Are disinfection processes an effective barrier in controlling the spread of antibiotic resistance in the environment?

According to the report on global surveillance of antimicrobial resistance published in 2014 by the World Health Organization (WHO), the world is heading towards a post-antibiotic era, in which common infections and minor injuries may once again kill. Moreover, a team of scientist from Cambridge (UK) estimated that, depending on the scenario evaluated, failing to tackle antibiotic resistance (AR) threat will mean that the world population by 2050 may decrease by 11 million (if resistance rates will be successfully kept at a relatively low rate) and 444 million (it reflects a scenario for a world with no effective antimicrobial drugs) than it would otherwise be in the absence of AR. To successfully tackle AR threat not only clinical issue but also environmental one should be addressed.

Fig. 1. Pathway of antibiotic resistance transfer to the environment.

The release of antibiotics into the environment through treated and untreated wastewater disposal contributes to the selection and development of antibiotic resistant bacteria (ARB) and antibiotic resistance genes (ARGs). ARB and ARGs (e.g., β-lactams (blaTEM), vancomycin (vanA) and tetracycline resistance genes) have been detected both in hospital effluents and in raw and treated effluent of urban wastewater treatment plants and consequently in surface water where these effluents are disposed of (Fig. 1). Accordingly, conventional disinfection processes (e.g., chlorination and UV radiation) may be not effective in controlling the release of antibiotic resistant mobile genetic elements in aquatic environments and they can promote horizontal gene transfer. Therefore alternative/new disinfection processes should be investigated to evaluate if they can minimize the risk of AR spread.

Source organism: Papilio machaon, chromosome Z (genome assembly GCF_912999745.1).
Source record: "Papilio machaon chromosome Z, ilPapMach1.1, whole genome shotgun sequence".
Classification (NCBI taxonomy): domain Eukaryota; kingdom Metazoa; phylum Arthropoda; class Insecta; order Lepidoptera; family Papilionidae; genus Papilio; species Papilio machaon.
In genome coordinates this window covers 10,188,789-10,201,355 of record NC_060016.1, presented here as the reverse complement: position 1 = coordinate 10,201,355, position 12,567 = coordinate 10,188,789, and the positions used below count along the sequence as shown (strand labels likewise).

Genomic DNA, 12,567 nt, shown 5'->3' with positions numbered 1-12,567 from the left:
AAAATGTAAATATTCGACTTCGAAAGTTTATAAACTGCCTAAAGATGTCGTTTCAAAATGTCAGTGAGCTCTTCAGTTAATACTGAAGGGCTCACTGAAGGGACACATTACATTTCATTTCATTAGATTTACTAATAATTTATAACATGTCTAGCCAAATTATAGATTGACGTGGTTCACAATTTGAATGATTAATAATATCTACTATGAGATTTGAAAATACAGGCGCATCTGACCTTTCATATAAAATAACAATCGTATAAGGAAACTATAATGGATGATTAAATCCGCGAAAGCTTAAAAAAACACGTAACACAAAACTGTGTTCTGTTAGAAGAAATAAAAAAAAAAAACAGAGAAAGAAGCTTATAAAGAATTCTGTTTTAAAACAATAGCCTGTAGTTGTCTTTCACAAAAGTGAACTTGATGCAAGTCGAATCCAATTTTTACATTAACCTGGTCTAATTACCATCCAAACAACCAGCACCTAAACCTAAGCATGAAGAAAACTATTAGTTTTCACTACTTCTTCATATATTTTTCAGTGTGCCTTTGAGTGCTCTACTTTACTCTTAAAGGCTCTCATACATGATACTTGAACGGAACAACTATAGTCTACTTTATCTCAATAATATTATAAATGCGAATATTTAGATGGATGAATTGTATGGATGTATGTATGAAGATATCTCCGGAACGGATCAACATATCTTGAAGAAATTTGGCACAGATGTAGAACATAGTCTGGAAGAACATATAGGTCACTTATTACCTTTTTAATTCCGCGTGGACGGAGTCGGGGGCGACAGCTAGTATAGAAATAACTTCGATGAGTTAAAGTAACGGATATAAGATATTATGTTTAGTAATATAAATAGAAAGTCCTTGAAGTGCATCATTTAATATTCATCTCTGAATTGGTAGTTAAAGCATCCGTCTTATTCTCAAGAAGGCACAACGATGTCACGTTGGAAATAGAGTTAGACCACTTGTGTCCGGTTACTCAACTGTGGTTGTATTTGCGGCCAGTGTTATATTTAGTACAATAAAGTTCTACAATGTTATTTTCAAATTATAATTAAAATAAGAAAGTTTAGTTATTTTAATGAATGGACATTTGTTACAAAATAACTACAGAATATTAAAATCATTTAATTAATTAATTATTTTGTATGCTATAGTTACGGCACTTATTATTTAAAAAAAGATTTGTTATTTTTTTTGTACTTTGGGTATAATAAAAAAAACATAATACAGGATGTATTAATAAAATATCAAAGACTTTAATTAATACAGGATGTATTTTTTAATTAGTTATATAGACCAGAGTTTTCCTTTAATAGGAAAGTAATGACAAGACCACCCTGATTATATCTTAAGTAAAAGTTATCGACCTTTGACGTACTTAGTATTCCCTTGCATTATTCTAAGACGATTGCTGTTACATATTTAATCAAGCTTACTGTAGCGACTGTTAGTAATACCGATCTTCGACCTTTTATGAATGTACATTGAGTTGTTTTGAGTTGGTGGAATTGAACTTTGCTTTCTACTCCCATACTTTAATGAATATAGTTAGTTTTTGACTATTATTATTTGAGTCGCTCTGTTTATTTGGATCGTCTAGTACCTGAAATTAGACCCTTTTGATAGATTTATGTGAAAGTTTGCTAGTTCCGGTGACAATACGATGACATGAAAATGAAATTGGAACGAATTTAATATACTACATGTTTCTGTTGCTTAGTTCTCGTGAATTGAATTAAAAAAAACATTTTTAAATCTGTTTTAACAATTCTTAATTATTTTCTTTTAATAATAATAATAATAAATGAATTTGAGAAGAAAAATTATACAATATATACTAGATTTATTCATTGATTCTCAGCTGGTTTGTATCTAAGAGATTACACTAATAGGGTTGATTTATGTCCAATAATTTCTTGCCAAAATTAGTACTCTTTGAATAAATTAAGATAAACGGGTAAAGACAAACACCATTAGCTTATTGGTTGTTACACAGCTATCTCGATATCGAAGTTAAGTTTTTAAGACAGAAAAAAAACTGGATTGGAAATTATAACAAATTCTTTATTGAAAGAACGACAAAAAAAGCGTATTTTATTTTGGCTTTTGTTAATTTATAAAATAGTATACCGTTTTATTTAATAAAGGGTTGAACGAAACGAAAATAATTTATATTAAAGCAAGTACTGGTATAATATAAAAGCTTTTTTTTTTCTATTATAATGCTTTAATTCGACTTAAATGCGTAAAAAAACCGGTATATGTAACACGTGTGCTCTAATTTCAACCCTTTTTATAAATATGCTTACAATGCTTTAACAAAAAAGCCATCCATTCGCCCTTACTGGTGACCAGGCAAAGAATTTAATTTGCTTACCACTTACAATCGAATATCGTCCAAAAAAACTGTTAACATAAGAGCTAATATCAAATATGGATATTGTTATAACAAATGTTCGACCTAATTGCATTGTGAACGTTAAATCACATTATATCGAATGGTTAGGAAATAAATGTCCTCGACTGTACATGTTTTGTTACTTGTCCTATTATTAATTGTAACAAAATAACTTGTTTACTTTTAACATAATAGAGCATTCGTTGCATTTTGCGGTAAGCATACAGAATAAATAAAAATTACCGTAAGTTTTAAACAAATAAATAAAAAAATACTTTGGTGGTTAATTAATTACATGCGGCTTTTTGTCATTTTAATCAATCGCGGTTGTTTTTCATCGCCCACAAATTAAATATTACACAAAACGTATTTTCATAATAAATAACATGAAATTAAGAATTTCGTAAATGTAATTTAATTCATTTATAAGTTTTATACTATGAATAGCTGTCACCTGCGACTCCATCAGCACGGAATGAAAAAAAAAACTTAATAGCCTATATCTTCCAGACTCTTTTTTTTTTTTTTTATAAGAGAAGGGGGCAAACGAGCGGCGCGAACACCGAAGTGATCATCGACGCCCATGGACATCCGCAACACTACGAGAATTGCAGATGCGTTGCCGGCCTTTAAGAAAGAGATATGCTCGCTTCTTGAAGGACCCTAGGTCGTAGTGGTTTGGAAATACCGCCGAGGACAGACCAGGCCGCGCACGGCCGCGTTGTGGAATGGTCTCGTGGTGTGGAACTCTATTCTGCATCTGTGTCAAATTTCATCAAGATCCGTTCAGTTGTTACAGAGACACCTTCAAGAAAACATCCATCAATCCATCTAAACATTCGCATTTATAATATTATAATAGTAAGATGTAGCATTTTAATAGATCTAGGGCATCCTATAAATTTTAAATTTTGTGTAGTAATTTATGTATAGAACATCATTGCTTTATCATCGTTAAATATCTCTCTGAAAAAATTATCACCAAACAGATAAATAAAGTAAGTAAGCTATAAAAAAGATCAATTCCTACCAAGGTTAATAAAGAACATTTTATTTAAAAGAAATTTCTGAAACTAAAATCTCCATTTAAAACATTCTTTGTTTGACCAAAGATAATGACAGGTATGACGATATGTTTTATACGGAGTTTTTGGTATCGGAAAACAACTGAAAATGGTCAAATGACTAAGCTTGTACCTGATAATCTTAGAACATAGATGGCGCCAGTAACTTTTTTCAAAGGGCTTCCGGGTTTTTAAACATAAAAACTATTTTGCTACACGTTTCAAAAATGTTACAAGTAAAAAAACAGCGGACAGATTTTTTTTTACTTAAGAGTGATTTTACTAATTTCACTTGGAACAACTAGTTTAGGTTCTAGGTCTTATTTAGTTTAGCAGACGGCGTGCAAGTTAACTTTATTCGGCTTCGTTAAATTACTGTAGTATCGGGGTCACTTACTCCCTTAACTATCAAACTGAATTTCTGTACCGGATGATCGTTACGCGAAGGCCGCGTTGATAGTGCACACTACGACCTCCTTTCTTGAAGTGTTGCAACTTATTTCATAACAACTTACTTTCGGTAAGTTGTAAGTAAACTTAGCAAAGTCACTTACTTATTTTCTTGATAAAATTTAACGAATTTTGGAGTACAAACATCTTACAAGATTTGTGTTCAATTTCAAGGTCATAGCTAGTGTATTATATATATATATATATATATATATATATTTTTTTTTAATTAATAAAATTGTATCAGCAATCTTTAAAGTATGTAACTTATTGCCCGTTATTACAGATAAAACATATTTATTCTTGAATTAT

In this study an oxidant/disinfectant (hydrogen peroxide, H2O2) was coupled with UV radiation (UV/H2O2) to evaluate the effect on AR transfer through (i) the inactivation of an antibiotic resistant Escherichia coli  (E. Coli) strain and (ii) the variation of selected ARGs (namely, blaTEM, qnrS and tetW genes). In spite of the complete inactivation of E. coli took place within 240 min of treatment by UV/H2O2 process (Fig. 2), no removal was reached for blaTEM gene (while the occurrence of qnrS and tetW genes was not unequivocally proven).

Fig. 2. Inactivation of antibiotic resistant Escherichia coli strain during disinfection by UV/H2O2 process.

Fig. 2. Inactivation of antibiotic resistant Escherichia coli strain during disinfection by UV/H2O2 process.

Possibly, the disinfection process destroyed bacterial cells and promoted the release of ARGs in the water; therefore, ARGs may survive as dissociative DNA even if their bacterial hosts have been inactivated. According to the results achieved, UV/H2O2 process may be not effective in controlling the release of ARGs under realistic operating conditions. Consequently, if this process is used as advanced treatment of urban wastewater, ARGs unaffected by the process may be released into aquatic ecosystems where the effluent is discharged. Moreover, if the effluent is reused in agricultural practices, ARGs may be transferred to irrigated crops and soil. The pending question is if the released mobile genetic elements can still transfer antibiotic resistance to microorganisms in the receiving environment.

Luigi Rizzo
University of Salerno, Department of Civil Engineering, Fisciano (SA), Italy


β-lactams resistance gene quantification in an antibiotic resistant Escherichia coli water suspension treated by advanced oxidation with UV/H2O2.
Ferro G, Guarino F, Cicatelli A, Rizzo L
J Hazard Mater. 2016 Mar 7


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